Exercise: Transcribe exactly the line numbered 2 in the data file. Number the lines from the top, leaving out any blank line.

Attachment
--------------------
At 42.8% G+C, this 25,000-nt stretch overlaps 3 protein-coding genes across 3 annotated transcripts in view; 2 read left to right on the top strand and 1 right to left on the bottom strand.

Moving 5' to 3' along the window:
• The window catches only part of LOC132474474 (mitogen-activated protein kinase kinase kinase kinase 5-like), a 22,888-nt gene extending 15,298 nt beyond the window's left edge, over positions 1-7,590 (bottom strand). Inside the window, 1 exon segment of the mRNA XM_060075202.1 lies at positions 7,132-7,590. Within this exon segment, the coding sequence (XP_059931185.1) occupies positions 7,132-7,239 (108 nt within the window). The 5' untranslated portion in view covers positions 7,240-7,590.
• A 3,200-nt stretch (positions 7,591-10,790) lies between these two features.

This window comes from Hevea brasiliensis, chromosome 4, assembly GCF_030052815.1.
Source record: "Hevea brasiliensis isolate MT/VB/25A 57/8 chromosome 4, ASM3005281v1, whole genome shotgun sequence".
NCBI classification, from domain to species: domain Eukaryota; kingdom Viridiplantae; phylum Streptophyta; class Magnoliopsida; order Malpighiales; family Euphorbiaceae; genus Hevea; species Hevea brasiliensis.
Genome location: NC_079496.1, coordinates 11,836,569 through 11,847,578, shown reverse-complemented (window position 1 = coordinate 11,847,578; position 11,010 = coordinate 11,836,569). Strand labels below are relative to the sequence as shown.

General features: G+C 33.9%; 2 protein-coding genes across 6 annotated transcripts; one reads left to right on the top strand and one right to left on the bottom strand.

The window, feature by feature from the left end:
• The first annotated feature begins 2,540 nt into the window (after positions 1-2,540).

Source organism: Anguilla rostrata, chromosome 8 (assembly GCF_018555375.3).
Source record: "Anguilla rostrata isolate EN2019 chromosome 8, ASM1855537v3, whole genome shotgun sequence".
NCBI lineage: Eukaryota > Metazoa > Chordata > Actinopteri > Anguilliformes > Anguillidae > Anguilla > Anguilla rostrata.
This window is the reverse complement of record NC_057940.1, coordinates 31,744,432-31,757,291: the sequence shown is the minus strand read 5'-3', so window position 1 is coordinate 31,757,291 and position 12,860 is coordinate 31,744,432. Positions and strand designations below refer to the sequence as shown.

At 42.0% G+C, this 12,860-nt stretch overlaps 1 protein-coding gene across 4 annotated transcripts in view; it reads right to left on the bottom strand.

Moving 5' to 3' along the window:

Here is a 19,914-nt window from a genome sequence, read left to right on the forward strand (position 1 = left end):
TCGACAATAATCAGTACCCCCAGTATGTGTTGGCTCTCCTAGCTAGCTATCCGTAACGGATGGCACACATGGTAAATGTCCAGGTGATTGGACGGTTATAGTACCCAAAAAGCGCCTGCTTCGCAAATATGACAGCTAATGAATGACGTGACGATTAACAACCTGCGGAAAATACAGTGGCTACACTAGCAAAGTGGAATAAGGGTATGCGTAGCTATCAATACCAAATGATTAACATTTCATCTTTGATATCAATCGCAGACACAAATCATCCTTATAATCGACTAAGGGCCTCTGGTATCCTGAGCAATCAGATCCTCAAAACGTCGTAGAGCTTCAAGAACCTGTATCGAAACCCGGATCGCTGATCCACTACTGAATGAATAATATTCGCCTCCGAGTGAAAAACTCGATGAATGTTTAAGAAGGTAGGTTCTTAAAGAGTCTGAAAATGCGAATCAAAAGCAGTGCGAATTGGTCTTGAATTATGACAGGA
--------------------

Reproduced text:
Moving 5' to 3' along the window: